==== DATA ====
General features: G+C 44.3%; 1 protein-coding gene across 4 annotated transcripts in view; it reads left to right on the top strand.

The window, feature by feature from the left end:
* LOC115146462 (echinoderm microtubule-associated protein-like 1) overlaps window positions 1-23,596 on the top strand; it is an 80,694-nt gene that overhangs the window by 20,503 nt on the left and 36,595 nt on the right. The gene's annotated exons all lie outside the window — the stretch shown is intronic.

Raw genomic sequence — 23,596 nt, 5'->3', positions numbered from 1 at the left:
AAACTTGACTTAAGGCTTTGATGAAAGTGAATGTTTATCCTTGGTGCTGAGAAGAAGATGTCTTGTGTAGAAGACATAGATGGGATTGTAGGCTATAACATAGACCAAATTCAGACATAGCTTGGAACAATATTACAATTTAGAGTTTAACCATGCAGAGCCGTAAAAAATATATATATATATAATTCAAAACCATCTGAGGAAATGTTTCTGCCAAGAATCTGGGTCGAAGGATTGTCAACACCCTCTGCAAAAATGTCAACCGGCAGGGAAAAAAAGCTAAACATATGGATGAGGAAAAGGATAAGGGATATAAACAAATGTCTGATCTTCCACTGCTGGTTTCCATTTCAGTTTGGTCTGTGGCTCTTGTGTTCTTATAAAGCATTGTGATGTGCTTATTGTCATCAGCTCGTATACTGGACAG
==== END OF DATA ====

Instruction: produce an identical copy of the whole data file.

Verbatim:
General features: G+C 44.3%; 1 protein-coding gene across 4 annotated transcripts in view; it reads left to right on the top strand.

The window, feature by feature from the left end:
* LOC115146462 (echinoderm microtubule-associated protein-like 1) overlaps window positions 1-23,596 on the top strand; it is an 80,694-nt gene that overhangs the window by 20,503 nt on the left and 36,595 nt on the right. The gene's annotated exons all lie outside the window — the stretch shown is intronic.

Raw genomic sequence — 23,596 nt, 5'->3', positions numbered from 1 at the left:
AAACTTGACTTAAGGCTTTGATGAAAGTGAATGTTTATCCTTGGTGCTGAGAAGAAGATGTCTTGTGTAGAAGACATAGATGGGATTGTAGGCTATAACATAGACCAAATTCAGACATAGCTTGGAACAATATTACAATTTAGAGTTTAACCATGCAGAGCCGTAAAAAATATATATATATATAATTCAAAACCATCTGAGGAAATGTTTCTGCCAAGAATCTGGGTCGAAGGATTGTCAACACCCTCTGCAAAAATGTCAACCGGCAGGGAAAAAAAGCTAAACATATGGATGAGGAAAAGGATAAGGGATATAAACAAATGTCTGATCTTCCACTGCTGGTTTCCATTTCAGTTTGGTCTGTGGCTCTTGTGTTCTTATAAAGCATTGTGATGTGCTTATTGTCATCAGCTCGTATACTGGACAG